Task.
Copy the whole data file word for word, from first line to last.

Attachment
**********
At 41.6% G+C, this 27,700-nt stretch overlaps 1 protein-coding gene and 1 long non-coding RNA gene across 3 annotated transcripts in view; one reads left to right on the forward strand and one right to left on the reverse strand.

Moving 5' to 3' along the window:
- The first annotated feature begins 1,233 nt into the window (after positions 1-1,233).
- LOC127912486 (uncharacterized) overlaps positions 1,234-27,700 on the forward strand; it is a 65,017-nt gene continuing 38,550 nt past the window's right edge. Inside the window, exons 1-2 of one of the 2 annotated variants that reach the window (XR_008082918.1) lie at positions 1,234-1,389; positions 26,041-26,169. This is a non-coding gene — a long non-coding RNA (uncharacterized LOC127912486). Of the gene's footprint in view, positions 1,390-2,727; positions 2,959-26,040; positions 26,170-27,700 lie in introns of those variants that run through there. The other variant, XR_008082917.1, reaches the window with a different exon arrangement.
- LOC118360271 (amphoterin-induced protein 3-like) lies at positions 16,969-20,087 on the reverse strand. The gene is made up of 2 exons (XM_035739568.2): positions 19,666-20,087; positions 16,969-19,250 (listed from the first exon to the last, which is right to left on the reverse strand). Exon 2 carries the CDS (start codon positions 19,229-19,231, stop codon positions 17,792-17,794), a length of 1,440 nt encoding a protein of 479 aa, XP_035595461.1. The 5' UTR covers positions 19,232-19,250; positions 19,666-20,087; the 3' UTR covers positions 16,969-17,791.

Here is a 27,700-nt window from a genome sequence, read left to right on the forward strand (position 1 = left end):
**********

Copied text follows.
At 41.6% G+C, this 27,700-nt stretch overlaps 1 protein-coding gene and 1 long non-coding RNA gene across 3 annotated transcripts in view; one reads left to right on the forward strand and one right to left on the reverse strand.

Moving 5' to 3' along the window:
- The first annotated feature begins 1,233 nt into the window (after positions 1-1,233).
- LOC127912486 (uncharacterized) overlaps positions 1,234-27,700 on the forward strand; it is a 65,017-nt gene continuing 38,550 nt past the window's right edge. Inside the window, exons 1-2 of one of the 2 annotated variants that reach the window (XR_008082918.1) lie at positions 1,234-1,389; positions 26,041-26,169. This is a non-coding gene — a long non-coding RNA (uncharacterized LOC127912486). Of the gene's footprint in view, positions 1,390-2,727; positions 2,959-26,040; positions 26,170-27,700 lie in introns of those variants that run through there. The other variant, XR_008082917.1, reaches the window with a different exon arrangement.
- LOC118360271 (amphoterin-induced protein 3-like) lies at positions 16,969-20,087 on the reverse strand. The gene is made up of 2 exons (XM_035739568.2): positions 19,666-20,087; positions 16,969-19,250 (listed from the first exon to the last, which is right to left on the reverse strand). Exon 2 carries the CDS (start codon positions 19,229-19,231, stop codon positions 17,792-17,794), a length of 1,440 nt encoding a protein of 479 aa, XP_035595461.1. The 5' UTR covers positions 19,232-19,250; positions 19,666-20,087; the 3' UTR covers positions 16,969-17,791.

Here is a 27,700-nt window from a genome sequence, read left to right on the forward strand (position 1 = left end):